The Centurion 590 was very easy to work with; standoffs were screwed into the motherboard tray and the board attached. Cables were plenty long enough to reach where they were needed. The tool-less riser clips and drive bay hold downs were some of the most simple and effective I've used. The hard drive cage has screws holding it in addition to the tool-less clips, otherwise it's a bit loose in the bay. The cage has to be removed in order to install the hard drives, but I'm glad to see Cooler Master use rubber grommets to mount these. Snap on rails are nice but don't do anything to cut down on vibration and noise. Enough screws are included to populate all four drive positions, another plus as many mid-tower cases only provide room for three. If you still use a floppy, the adapter bracket must also be removed in order to install the drive.
The power supply is able to mount in the case either way. I elected to install it upside-down. There is not a lot of space under the case for airflow to come in through the grill opening. I'd rather the power supply work as an exhaust fan to help extract air from inside the case. There is a hole at the bottom of the motherboard tray for power supply cabling to pass through to the other side, as well as a full length slot between the front of the tray and the bay rails to hide other wiring. There are also slots in the tray at various points to allow using zip ties, although depending on the length of your power supply cables, they may not be long enough to go behind the tray and back out, as it was for me.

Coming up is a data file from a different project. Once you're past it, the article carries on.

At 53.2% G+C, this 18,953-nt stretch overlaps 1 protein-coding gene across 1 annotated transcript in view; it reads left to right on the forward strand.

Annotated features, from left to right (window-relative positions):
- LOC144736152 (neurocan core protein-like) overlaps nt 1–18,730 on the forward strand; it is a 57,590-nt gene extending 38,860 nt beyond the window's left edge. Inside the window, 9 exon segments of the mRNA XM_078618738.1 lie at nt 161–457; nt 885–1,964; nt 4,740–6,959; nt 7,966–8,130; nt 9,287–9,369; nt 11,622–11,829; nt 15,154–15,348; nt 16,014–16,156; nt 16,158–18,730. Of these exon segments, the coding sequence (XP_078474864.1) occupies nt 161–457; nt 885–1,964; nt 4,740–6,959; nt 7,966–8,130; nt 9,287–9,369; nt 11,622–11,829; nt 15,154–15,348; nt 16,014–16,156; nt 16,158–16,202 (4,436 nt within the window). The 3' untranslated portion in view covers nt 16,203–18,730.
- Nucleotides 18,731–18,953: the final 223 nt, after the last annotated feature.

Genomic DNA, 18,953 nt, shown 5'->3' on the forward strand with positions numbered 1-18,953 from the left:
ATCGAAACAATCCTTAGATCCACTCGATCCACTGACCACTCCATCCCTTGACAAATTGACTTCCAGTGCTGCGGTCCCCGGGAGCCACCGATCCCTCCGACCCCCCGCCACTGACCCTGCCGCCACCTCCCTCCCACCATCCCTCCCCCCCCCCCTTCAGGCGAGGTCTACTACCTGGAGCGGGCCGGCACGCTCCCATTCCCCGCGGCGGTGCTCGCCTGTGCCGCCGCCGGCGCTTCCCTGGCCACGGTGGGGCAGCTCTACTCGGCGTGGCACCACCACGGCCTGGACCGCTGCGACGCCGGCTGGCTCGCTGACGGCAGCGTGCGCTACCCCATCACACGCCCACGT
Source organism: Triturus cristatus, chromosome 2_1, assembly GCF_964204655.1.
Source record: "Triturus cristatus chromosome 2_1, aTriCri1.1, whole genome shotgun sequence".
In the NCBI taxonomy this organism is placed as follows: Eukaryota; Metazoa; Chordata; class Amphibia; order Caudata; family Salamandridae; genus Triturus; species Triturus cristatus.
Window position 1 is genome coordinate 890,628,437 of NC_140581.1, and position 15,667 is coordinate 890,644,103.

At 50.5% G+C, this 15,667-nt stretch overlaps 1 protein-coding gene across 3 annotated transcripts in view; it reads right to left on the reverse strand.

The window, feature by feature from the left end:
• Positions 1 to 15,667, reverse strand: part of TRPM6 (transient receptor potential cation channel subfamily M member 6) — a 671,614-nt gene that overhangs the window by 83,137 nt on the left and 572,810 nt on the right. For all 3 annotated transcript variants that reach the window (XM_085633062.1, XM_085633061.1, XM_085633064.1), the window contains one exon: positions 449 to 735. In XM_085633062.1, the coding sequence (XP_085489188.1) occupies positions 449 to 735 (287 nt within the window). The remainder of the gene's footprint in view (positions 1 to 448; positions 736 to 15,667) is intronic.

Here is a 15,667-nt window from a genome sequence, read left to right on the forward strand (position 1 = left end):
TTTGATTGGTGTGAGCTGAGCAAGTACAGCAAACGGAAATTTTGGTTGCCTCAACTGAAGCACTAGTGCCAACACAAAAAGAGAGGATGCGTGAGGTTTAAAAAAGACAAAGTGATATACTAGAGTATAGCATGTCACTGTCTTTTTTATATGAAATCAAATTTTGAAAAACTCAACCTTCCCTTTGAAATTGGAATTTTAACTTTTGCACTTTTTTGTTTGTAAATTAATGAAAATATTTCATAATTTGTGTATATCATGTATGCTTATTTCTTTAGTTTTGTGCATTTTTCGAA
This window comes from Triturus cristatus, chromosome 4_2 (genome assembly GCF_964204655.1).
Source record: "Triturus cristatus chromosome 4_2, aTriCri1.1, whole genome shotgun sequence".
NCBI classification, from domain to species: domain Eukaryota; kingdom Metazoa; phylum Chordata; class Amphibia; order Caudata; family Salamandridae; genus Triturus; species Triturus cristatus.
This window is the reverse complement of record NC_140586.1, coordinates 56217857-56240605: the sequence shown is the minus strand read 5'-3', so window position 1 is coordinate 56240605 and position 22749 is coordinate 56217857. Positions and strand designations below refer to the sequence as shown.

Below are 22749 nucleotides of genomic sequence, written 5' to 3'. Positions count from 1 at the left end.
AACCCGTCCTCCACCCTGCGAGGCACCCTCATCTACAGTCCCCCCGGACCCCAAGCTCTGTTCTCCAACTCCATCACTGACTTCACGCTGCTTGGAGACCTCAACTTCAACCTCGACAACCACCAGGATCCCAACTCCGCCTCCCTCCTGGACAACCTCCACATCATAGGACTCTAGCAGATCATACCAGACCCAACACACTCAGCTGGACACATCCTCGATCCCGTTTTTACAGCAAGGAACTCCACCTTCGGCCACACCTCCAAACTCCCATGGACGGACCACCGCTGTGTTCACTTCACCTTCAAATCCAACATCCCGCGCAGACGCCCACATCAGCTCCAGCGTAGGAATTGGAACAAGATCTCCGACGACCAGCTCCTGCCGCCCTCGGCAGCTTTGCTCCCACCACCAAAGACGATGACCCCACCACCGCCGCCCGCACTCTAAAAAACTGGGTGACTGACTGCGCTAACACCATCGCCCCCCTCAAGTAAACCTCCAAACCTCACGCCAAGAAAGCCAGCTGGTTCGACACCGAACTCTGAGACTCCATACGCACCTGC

I didn't run into any issues installing hardware into the Centurion 590 case. In fact, it seems very spacious for a mid-tower. Let's wrap up with some final thoughts and conclusion.